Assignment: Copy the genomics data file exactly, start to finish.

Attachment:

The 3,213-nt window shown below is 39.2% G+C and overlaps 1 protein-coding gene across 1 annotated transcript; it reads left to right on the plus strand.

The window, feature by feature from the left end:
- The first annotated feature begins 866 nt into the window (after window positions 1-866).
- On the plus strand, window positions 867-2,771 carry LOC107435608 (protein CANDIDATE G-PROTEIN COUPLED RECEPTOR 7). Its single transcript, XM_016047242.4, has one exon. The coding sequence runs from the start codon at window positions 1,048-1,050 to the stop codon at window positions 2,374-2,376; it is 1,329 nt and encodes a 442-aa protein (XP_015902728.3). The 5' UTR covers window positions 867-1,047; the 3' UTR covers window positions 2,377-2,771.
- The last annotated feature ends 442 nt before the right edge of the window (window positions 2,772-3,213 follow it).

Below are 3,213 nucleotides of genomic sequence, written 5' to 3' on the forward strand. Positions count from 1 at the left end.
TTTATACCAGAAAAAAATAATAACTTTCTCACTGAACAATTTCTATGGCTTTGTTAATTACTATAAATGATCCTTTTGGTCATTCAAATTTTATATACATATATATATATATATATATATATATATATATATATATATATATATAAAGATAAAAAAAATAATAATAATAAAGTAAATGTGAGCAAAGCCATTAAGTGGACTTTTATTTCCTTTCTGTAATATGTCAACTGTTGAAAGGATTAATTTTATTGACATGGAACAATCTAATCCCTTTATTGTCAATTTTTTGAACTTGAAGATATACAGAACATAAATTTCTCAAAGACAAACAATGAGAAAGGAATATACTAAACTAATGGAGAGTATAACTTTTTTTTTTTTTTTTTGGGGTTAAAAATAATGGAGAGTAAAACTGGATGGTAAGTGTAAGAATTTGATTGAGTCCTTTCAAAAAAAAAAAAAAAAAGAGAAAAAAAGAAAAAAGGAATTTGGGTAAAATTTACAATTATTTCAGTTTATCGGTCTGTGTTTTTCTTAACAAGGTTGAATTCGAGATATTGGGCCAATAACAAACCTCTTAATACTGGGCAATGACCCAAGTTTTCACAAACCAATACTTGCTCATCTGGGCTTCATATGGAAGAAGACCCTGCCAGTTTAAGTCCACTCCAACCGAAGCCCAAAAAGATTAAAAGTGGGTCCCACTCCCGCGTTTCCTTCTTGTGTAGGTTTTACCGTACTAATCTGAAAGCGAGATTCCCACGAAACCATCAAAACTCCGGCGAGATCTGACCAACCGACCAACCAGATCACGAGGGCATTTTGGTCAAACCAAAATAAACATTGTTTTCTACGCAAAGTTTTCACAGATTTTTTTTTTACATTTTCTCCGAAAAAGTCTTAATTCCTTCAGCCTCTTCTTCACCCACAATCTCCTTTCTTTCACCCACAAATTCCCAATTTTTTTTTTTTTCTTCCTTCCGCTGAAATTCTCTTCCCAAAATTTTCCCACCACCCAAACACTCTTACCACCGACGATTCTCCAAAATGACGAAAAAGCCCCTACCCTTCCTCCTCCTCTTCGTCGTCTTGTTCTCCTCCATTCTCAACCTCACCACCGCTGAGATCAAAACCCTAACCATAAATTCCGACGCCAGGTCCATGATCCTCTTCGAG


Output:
The 3,213-nt window shown below is 39.2% G+C and overlaps 1 protein-coding gene across 1 annotated transcript; it reads left to right on the plus strand.

The window, feature by feature from the left end:
- The first annotated feature begins 866 nt into the window (after window positions 1-866).
- On the plus strand, window positions 867-2,771 carry LOC107435608 (protein CANDIDATE G-PROTEIN COUPLED RECEPTOR 7). Its single transcript, XM_016047242.4, has one exon. The coding sequence runs from the start codon at window positions 1,048-1,050 to the stop codon at window positions 2,374-2,376; it is 1,329 nt and encodes a 442-aa protein (XP_015902728.3). The 5' UTR covers window positions 867-1,047; the 3' UTR covers window positions 2,377-2,771.
- The last annotated feature ends 442 nt before the right edge of the window (window positions 2,772-3,213 follow it).

Below are 3,213 nucleotides of genomic sequence, written 5' to 3' on the forward strand. Positions count from 1 at the left end.
TTTATACCAGAAAAAAATAATAACTTTCTCACTGAACAATTTCTATGGCTTTGTTAATTACTATAAATGATCCTTTTGGTCATTCAAATTTTATATACATATATATATATATATATATATATATATATATATATATATATATATAAAGATAAAAAAAATAATAATAATAAAGTAAATGTGAGCAAAGCCATTAAGTGGACTTTTATTTCCTTTCTGTAATATGTCAACTGTTGAAAGGATTAATTTTATTGACATGGAACAATCTAATCCCTTTATTGTCAATTTTTTGAACTTGAAGATATACAGAACATAAATTTCTCAAAGACAAACAATGAGAAAGGAATATACTAAACTAATGGAGAGTATAACTTTTTTTTTTTTTTTTTGGGGTTAAAAATAATGGAGAGTAAAACTGGATGGTAAGTGTAAGAATTTGATTGAGTCCTTTCAAAAAAAAAAAAAAAAAGAGAAAAAAAGAAAAAAGGAATTTGGGTAAAATTTACAATTATTTCAGTTTATCGGTCTGTGTTTTTCTTAACAAGGTTGAATTCGAGATATTGGGCCAATAACAAACCTCTTAATACTGGGCAATGACCCAAGTTTTCACAAACCAATACTTGCTCATCTGGGCTTCATATGGAAGAAGACCCTGCCAGTTTAAGTCCACTCCAACCGAAGCCCAAAAAGATTAAAAGTGGGTCCCACTCCCGCGTTTCCTTCTTGTGTAGGTTTTACCGTACTAATCTGAAAGCGAGATTCCCACGAAACCATCAAAACTCCGGCGAGATCTGACCAACCGACCAACCAGATCACGAGGGCATTTTGGTCAAACCAAAATAAACATTGTTTTCTACGCAAAGTTTTCACAGATTTTTTTTTTACATTTTCTCCGAAAAAGTCTTAATTCCTTCAGCCTCTTCTTCACCCACAATCTCCTTTCTTTCACCCACAAATTCCCAATTTTTTTTTTTTTCTTCCTTCCGCTGAAATTCTCTTCCCAAAATTTTCCCACCACCCAAACACTCTTACCACCGACGATTCTCCAAAATGACGAAAAAGCCCCTACCCTTCCTCCTCCTCTTCGTCGTCTTGTTCTCCTCCATTCTCAACCTCACCACCGCTGAGATCAAAACCCTAACCATAAATTCCGACGCCAGGTCCATGATCCTCTTCGAG